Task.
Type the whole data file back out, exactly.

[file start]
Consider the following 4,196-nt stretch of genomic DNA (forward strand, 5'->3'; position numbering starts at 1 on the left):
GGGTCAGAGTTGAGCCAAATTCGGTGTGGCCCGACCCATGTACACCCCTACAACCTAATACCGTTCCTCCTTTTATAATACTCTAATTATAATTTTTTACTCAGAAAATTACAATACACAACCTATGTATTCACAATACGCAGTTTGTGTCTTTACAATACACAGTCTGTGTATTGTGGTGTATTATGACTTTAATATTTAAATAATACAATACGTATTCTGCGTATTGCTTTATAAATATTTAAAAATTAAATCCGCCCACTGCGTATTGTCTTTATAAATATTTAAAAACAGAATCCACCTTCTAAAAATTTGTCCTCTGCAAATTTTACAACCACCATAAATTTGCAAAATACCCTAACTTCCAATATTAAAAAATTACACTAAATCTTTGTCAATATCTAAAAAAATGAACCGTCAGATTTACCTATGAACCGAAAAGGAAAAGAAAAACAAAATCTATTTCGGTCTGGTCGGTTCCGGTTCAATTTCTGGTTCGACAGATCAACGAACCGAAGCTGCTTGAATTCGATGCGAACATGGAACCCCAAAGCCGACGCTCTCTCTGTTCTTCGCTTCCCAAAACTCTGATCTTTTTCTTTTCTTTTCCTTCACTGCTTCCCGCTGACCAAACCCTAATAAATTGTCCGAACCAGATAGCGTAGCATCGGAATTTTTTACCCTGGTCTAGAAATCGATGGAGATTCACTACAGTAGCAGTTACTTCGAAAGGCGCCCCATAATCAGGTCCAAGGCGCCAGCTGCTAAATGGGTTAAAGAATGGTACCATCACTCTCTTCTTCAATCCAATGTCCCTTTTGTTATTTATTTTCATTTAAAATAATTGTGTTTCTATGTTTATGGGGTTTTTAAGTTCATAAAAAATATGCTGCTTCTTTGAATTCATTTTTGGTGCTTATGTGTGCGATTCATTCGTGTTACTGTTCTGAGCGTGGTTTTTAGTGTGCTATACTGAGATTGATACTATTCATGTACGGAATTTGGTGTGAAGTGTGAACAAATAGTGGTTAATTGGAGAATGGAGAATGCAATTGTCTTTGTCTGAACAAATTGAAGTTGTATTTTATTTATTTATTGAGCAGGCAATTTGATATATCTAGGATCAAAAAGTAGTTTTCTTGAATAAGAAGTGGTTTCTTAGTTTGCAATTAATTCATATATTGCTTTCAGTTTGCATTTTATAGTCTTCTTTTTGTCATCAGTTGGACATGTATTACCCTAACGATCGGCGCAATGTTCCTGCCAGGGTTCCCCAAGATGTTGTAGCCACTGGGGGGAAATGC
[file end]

Consider the following 4,196-nt stretch of genomic DNA (forward strand, 5'->3'; position numbering starts at 1 on the left):
GGGTCAGAGTTGAGCCAAATTCGGTGTGGCCCGACCCATGTACACCCCTACAACCTAATACCGTTCCTCCTTTTATAATACTCTAATTATAATTTTTTACTCAGAAAATTACAATACACAACCTATGTATTCACAATACGCAGTTTGTGTCTTTACAATACACAGTCTGTGTATTGTGGTGTATTATGACTTTAATATTTAAATAATACAATACGTATTCTGCGTATTGCTTTATAAATATTTAAAAATTAAATCCGCCCACTGCGTATTGTCTTTATAAATATTTAAAAACAGAATCCACCTTCTAAAAATTTGTCCTCTGCAAATTTTACAACCACCATAAATTTGCAAAATACCCTAACTTCCAATATTAAAAAATTACACTAAATCTTTGTCAATATCTAAAAAAATGAACCGTCAGATTTACCTATGAACCGAAAAGGAAAAGAAAAACAAAATCTATTTCGGTCTGGTCGGTTCCGGTTCAATTTCTGGTTCGACAGATCAACGAACCGAAGCTGCTTGAATTCGATGCGAACATGGAACCCCAAAGCCGACGCTCTCTCTGTTCTTCGCTTCCCAAAACTCTGATCTTTTTCTTTTCTTTTCCTTCACTGCTTCCCGCTGACCAAACCCTAATAAATTGTCCGAACCAGATAGCGTAGCATCGGAATTTTTTACCCTGGTCTAGAAATCGATGGAGATTCACTACAGTAGCAGTTACTTCGAAAGGCGCCCCATAATCAGGTCCAAGGCGCCAGCTGCTAAATGGGTTAAAGAATGGTACCATCACTCTCTTCTTCAATCCAATGTCCCTTTTGTTATTTATTTTCATTTAAAATAATTGTGTTTCTATGTTTATGGGGTTTTTAAGTTCATAAAAAATATGCTGCTTCTTTGAATTCATTTTTGGTGCTTATGTGTGCGATTCATTCGTGTTACTGTTCTGAGCGTGGTTTTTAGTGTGCTATACTGAGATTGATACTATTCATGTACGGAATTTGGTGTGAAGTGTGAACAAATAGTGGTTAATTGGAGAATGGAGAATGCAATTGTCTTTGTCTGAACAAATTGAAGTTGTATTTTATTTATTTATTGAGCAGGCAATTTGATATATCTAGGATCAAAAAGTAGTTTTCTTGAATAAGAAGTGGTTTCTTAGTTTGCAATTAATTCATATATTGCTTTCAGTTTGCATTTTATAGTCTTCTTTTTGTCATCAGTTGGACATGTATTACCCTAACGATCGGCGCAATGTTCCTGCCAGGGTTCCCCAAGATGTTGTAGCCACTGGGGGGAAATGC